When Muna and Fadi are stopped and questioned at the checkpoints, Datum’s hand-held camera heightens their sense of dislocation. It is a humiliating daily ritual and, as Muna resignedly points out, they are effectively “prisoners” in their own country.
So when Muna receives her green card, she decides join her sister Raghda (Melkar Muallem), doctor husband, Nabeel (Yussef Abu Warda), and their three daughters in Illinois. But on arrival, Muna fares little better. Mother and son are detained for hours by airport immigration; their discomfort magnified by the glass barrier through which they are interrogated.
Muna later discovers that the biscuit tin in which she had hidden her savings has been confiscated by customs officials. So, after Fadi is accepted in the local high school, Muna sets out to find a job. To her dismay, she discovers that her two degrees count for nothing in the US and the only thing on offer for a newly arrived immigrant is work in The White Castle, a local hamburger joint.
The year is 2003 and the US is about to invade Iraq. Already, racist tensions are simmering away and gradually the close family unit begins to show signs of strain. Fadi is bullied at school, Nabeel’s doctor’s practice is suffering with patients leaving in droves, the family start to receive hate mail, and Muna has to invest in a credit card to help pay her way.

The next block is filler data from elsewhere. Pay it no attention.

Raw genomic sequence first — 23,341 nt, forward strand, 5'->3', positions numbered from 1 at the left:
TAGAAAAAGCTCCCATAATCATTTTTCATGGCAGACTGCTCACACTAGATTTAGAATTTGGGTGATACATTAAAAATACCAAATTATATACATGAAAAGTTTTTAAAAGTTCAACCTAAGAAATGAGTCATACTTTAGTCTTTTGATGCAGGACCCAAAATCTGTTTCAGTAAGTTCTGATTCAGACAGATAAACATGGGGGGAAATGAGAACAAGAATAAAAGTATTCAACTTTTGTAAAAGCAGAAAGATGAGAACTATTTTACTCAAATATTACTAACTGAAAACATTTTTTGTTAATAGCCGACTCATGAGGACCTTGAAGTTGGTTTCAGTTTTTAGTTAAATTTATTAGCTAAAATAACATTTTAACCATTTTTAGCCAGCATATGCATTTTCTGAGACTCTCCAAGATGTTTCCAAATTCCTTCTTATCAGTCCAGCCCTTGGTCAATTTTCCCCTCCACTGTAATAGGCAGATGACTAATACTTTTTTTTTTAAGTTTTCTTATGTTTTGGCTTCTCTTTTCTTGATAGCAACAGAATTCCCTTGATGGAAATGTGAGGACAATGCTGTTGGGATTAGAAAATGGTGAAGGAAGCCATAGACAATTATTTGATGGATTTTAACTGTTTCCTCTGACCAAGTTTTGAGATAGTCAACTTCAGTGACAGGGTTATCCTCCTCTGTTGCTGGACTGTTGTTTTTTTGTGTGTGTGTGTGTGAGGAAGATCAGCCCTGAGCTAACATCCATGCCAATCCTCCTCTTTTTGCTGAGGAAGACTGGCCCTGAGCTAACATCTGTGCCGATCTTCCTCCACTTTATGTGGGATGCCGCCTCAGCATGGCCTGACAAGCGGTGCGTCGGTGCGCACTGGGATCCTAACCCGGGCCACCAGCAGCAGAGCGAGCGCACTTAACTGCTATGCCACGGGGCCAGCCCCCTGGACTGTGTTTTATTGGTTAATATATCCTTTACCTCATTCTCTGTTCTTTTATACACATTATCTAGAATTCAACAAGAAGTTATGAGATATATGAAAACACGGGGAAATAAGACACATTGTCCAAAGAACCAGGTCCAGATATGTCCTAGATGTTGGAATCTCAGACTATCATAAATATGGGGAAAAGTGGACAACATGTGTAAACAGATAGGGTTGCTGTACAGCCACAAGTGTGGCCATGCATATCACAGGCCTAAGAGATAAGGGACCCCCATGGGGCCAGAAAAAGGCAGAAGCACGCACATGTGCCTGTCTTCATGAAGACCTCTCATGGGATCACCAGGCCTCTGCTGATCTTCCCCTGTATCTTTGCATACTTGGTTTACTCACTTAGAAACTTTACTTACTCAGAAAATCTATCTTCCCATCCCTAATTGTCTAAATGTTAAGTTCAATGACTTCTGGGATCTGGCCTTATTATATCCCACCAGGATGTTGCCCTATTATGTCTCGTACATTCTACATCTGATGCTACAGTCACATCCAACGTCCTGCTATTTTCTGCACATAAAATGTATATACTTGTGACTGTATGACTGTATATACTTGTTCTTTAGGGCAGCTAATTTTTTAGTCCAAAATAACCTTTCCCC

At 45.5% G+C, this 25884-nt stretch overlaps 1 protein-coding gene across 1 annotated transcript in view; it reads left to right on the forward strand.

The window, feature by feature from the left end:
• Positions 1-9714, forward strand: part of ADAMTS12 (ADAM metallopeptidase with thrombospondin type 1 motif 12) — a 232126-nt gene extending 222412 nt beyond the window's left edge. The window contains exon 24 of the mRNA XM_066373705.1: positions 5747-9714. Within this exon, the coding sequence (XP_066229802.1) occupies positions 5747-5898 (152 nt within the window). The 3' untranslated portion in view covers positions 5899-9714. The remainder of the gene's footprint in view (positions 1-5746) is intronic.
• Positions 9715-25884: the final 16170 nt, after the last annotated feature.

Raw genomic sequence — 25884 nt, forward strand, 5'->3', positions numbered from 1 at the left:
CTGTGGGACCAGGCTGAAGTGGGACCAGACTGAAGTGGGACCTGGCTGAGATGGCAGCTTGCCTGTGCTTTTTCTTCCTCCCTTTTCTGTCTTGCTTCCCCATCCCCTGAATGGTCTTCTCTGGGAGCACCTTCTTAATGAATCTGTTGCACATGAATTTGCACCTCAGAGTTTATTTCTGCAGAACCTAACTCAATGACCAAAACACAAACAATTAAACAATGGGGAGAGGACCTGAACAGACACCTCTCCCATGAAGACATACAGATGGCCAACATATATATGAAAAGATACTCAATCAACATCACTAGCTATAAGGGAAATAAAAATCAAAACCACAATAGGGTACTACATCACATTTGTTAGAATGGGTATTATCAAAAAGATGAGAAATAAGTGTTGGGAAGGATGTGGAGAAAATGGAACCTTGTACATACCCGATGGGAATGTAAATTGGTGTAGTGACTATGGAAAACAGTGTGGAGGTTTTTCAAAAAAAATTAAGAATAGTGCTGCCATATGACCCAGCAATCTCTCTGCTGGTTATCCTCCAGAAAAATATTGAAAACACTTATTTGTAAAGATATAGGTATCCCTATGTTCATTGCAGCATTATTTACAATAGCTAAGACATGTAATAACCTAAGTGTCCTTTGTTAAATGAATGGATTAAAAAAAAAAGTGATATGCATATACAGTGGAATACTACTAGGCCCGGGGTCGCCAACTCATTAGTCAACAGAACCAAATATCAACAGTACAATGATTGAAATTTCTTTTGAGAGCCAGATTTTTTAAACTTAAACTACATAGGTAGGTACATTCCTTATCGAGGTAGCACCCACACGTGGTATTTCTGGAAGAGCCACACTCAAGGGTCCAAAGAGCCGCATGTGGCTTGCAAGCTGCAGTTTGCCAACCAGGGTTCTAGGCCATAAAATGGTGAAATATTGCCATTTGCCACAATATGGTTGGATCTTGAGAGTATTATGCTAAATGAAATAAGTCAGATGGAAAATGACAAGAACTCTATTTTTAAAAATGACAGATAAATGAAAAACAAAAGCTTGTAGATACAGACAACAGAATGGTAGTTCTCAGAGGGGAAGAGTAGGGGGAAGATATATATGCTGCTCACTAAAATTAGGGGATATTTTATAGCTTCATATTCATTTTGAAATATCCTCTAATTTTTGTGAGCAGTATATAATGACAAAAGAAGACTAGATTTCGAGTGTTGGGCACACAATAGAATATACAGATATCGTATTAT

Muna refuses to be disheartened and takes comfort in the small kindnesses that are shown to them. Fadi’s Polish-Jewish headmaster (also an immigrant of sorts) befriends Muna and provides valuable support when Fadi gets into trouble, and her oddball co-workers (also outsiders) at the White Castle come to her rescue when she has an accident.
Dabis has crafted a poignant drama, based on her own experiences as a Palestinian-Jordanian growing up in rural America. In just 90 minutes, she deftly explores big themes – alienation, cultural identity, and a sense of belonging – carefully detailing the immigrant experience. While Amreeka may not offer any easy answers, Dabis underlines the importance of family and eloquently illustrates the effects that a disintegrating sense of community has on ordinary lives.
Although tested to her limits Muna’s good humour prevails, and it is her remarkable resilience that provides a small glimmer of hope in Amreeka’s surprisingly abrupt and open-ended conclusion.